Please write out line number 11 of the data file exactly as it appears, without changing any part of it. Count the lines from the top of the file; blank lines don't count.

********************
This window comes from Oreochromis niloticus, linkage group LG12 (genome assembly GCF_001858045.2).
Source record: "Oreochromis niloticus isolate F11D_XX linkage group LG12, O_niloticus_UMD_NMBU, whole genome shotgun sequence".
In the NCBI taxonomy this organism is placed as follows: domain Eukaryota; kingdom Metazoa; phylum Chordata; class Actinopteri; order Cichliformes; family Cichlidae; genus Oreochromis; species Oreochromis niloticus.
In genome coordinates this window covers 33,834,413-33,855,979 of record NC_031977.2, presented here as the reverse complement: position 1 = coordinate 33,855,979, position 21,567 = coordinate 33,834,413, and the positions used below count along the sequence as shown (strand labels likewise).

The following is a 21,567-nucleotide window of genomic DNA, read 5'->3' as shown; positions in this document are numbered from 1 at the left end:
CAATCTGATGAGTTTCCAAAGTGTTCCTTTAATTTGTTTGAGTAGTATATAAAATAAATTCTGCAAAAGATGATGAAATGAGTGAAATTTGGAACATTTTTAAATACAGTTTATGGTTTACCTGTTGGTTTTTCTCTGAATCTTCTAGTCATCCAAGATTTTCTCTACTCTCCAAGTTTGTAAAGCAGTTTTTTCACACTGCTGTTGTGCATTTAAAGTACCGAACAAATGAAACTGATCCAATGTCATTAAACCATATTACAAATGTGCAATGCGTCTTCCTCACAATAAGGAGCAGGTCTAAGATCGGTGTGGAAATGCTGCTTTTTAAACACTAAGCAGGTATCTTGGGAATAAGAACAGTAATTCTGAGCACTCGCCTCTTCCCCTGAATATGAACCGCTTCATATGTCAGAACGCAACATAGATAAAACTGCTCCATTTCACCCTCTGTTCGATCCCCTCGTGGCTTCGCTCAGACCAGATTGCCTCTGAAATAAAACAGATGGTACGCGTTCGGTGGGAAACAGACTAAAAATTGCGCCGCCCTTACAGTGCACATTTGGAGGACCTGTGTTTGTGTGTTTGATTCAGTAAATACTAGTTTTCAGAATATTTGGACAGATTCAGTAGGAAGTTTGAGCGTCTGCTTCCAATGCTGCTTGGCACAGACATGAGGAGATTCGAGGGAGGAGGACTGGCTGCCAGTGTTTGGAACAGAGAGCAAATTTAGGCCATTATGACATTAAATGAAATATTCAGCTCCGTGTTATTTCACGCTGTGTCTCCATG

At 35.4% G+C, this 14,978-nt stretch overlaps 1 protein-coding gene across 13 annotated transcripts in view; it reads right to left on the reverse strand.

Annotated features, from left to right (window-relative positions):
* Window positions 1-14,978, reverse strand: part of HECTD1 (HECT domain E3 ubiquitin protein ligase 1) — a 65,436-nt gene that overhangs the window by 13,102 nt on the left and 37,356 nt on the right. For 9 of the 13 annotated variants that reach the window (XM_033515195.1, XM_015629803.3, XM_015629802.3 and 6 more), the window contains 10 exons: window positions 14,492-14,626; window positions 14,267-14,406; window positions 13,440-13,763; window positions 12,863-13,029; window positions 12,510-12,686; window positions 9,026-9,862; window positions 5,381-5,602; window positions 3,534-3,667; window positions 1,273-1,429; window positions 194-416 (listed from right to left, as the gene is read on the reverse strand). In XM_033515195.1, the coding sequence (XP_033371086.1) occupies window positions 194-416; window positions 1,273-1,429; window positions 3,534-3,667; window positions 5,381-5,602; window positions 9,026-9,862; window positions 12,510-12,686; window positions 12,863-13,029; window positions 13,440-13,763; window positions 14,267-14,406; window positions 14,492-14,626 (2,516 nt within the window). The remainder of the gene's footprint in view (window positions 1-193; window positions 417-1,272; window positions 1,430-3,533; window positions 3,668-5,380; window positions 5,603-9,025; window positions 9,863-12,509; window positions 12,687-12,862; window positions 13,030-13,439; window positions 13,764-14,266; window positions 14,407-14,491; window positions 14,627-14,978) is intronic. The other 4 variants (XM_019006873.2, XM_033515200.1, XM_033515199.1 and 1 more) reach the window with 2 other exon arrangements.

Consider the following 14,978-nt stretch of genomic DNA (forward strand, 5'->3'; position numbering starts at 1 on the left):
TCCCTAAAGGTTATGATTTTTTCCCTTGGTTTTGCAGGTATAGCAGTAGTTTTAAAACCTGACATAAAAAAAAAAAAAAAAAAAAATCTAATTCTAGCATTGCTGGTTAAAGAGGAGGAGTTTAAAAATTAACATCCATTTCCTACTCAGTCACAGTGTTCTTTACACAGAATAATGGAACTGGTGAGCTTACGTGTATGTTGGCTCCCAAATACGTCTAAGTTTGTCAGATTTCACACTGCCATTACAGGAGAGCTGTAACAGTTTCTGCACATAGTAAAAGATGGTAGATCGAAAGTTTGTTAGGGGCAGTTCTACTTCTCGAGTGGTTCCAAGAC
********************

TCCCTAAAGGTTATGATTTTTTCCCTTGGTTTTGCAGGTATAGCAGTAGTTTTAAAACCTGACATAAAAAAAAAAAAAAAAAAAAATCTAATTCTAGCATTGCTGGTTAAAGAGGAGGAGTTTAAAAATTAACATCCATTTCCTACTCAGTCACAGTGTTCTTTACACAGAATAATGGAACTGGTGAGCTTACGTGTATGTTGGCTCCCAAATACGTCTAAGTTTGTCAGATTTCACACTGCCATTACAGGAGAGCTGTAACAGTTTCTGCACATAGTAAAAGATGGTAGATCGAAAGTTTGTTAGGGGCAGTTCTACTTCTCGAGTGGTTCCAAGAC